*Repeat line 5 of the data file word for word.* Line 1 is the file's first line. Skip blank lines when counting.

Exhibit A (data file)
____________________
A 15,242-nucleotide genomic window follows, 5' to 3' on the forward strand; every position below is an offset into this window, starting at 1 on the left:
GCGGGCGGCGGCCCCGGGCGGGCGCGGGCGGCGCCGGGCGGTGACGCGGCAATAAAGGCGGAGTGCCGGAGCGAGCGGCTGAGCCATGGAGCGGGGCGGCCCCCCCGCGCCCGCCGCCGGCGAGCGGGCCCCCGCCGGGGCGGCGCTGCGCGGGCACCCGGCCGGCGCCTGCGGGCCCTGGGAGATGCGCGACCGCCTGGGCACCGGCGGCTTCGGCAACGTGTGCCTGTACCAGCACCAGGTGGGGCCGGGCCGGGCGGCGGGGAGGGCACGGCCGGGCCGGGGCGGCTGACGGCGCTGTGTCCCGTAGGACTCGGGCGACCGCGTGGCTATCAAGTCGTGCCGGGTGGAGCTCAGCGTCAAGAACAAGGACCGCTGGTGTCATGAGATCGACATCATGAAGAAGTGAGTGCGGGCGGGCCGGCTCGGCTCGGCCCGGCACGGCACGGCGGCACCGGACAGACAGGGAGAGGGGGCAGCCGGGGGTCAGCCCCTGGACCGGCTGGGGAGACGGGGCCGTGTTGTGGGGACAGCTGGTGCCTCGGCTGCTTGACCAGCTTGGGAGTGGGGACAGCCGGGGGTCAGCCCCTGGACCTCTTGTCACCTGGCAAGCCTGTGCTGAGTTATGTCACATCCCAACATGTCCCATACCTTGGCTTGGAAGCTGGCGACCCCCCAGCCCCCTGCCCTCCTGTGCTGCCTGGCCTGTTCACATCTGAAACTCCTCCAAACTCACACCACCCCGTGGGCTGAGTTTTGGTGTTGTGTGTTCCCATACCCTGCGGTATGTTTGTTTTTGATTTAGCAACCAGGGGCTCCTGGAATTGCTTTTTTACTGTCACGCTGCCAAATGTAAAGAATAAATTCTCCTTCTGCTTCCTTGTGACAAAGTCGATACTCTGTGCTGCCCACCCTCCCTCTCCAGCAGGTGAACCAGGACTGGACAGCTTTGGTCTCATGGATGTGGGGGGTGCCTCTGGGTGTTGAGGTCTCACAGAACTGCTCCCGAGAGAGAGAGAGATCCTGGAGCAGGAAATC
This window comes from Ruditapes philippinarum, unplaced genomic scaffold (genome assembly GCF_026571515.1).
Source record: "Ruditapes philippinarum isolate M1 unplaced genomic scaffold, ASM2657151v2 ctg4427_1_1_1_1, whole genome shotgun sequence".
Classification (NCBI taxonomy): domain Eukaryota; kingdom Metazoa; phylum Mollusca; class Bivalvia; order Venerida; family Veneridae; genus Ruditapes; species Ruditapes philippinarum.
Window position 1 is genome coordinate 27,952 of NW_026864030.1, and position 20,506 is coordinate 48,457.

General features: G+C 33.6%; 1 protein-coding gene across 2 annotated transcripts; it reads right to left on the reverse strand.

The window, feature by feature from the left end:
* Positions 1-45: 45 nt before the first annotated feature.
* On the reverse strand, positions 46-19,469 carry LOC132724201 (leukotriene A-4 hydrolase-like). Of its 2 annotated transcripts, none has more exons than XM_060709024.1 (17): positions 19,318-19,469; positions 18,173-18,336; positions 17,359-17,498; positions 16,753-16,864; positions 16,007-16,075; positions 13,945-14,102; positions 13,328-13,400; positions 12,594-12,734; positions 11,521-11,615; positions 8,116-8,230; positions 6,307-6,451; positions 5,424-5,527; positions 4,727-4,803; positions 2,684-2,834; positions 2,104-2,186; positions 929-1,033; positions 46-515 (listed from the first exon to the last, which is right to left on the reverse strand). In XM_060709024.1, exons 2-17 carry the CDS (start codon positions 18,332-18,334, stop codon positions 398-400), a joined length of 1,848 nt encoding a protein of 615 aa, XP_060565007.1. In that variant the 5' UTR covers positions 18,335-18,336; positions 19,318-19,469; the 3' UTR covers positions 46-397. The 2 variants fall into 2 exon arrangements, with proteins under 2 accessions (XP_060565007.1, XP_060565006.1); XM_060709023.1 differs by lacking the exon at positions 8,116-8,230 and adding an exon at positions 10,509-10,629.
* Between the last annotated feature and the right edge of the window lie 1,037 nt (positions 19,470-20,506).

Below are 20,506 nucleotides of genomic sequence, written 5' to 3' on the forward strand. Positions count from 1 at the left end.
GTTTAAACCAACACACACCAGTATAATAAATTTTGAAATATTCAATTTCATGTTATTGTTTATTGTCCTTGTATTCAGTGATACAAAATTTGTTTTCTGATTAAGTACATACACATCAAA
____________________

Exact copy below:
Classification (NCBI taxonomy): domain Eukaryota; kingdom Metazoa; phylum Mollusca; class Bivalvia; order Venerida; family Veneridae; genus Ruditapes; species Ruditapes philippinarum.